The fact that everything is real meant you had to cut out actual three-dimensional letters in a lot of different media. What materials were used?
WYNN | A good chunk of the letters were from plexiglas. Most of the letters were laser-cut, but some (the metal LIFE type, for instance) was water-jet. Brent could probably give you a more authoritative list, but we used:
- Wood (painted and unpainted)
- Jell-O (Vac-u-form molded from wood)
- Squash (originally tried cheese)
- Incense (about 150 cones)
I know I’m probably forgetting something, but that’s a pretty good list.
The advantage of working with computer generated images is that you have a lot more control over the process. I suppose working with real-life objects created a whole lot of real-life problems?
WYNN | The squash time-lapse segment was a serious pain, but I think that whole segment (from the incense smoke to the time-lapse) is one that I’m most proud of, personally. The original plan was to shoot the whole sequence with the 40D and make a seamless transition into the time-lapse segment, but when we got to the transition, we ended up needing the 40D and the camera rig for another shot so we had to switch over to the Nikon on a tripod. On top of having to match the angle, exposure, and lens distortion between different camera makes and totally different lenses (with no live preview in the software for the D80), we finally got the time lapse set up and running only to find out 24 hours later that we forgot to check to see if the computer was scheduled to shut down. We ended up losing a day’s time-lapse and having to reset all the squash letters with a backup set we had, then having to rematch to the original transition all over again. I think the final segment was worth it, though!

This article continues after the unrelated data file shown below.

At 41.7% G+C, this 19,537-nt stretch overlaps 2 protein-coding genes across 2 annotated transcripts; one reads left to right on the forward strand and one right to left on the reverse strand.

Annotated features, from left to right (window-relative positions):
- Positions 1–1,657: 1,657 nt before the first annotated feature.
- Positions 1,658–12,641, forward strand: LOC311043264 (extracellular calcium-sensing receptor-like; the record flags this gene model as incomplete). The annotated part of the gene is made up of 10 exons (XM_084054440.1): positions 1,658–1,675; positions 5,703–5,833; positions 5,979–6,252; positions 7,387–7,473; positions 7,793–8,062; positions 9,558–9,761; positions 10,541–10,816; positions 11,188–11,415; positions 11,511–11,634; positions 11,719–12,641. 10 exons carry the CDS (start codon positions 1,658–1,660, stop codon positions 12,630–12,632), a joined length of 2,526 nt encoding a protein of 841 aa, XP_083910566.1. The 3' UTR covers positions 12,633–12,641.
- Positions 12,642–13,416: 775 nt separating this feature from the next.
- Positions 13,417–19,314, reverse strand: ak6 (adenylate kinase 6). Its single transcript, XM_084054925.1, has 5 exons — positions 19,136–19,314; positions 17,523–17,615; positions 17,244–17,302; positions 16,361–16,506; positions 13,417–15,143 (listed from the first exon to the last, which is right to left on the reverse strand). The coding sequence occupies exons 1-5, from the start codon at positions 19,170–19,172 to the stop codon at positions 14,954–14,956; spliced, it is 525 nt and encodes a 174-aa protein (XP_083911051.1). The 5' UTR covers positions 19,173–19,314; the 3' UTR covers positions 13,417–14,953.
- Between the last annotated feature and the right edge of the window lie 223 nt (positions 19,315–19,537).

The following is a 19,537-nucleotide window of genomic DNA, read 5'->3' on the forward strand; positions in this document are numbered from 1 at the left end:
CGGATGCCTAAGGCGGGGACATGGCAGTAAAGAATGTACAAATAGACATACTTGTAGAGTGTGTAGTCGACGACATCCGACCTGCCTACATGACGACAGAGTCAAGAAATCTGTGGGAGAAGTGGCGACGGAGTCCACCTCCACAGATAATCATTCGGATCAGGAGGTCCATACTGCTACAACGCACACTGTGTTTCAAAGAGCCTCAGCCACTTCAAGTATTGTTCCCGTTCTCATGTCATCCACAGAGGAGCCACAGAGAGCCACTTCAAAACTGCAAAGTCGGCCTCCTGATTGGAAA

BRENT | The incense cones from the scent “conjures” scene were obviously very fragrant, but what we didn’t consider was that they are full of oil that stains fabric very quickly and permanently. The green fabric we had them on stained easily if you left a cone on it for longer than a few seconds. So, we had to go look for some sort of sealant at a craft store, and ended up dipping every one of the 144 cones into fast-drying sealant for paintings. It worked!
When we were lighting every single incense cone, we had to leave the lighter on for so long that the lighter would melt. We finally found a metal zippo lighter, and I believe it was a barbeque lighter that wouldn’t melt with the heat of lighting all 144 cones. The only remaining problem is that Reeding’s house (where we filmed the incense scenes) still smells like Nag Champa.
WYNN | Probably the most fun shot was the “Hampersand™” shot, as Brent liked to call it. There’s just something hypnotic about watching letters fry. And Deven was great, taking one for the team and biting the S for the plate shot. Who knows how long those letters had been sitting out beforehand.
BRENT | During the “touch” hand scenes, Deven’s poor wife Michelle had to hold her hand still against the glass shelf, without ever moving much or taking it out of the upright position, for two and a half hours! Her hand kept getting whiter and whiter, because all the blood was draining out of it. She had to think of all sorts of exercises to keep it, and herself, from going to sleep.
Trying to find a glue that would work for sealing the “drinks” plexiglass letters was one of the hardest things we encountered on this project. Both kinds of plexiglass adhesive that the plexiglass store gave us did not make the layers watertight (Kool-Aid tight), and this we discovered after gluing all six layers of a letter together, spending more than an hour on each letter. Deven found some random adhesive in his garage or somewhere, which ended up working, but was so toxic it would give him headaches, and he would have to stop and take breaks frequently. It took the efforts of Reeding, Deven and I all at different times, as well as several trips to the plexiglass store and laser cutter to get a finished set of letters. And, on the night of the Kool-Aid shoot, there was one small leak in the one of the letters, and we were racing against time to finish shooting, because we couldn’t have red liquid leaking all over our white lacy tablecloth. I think it was all worth it.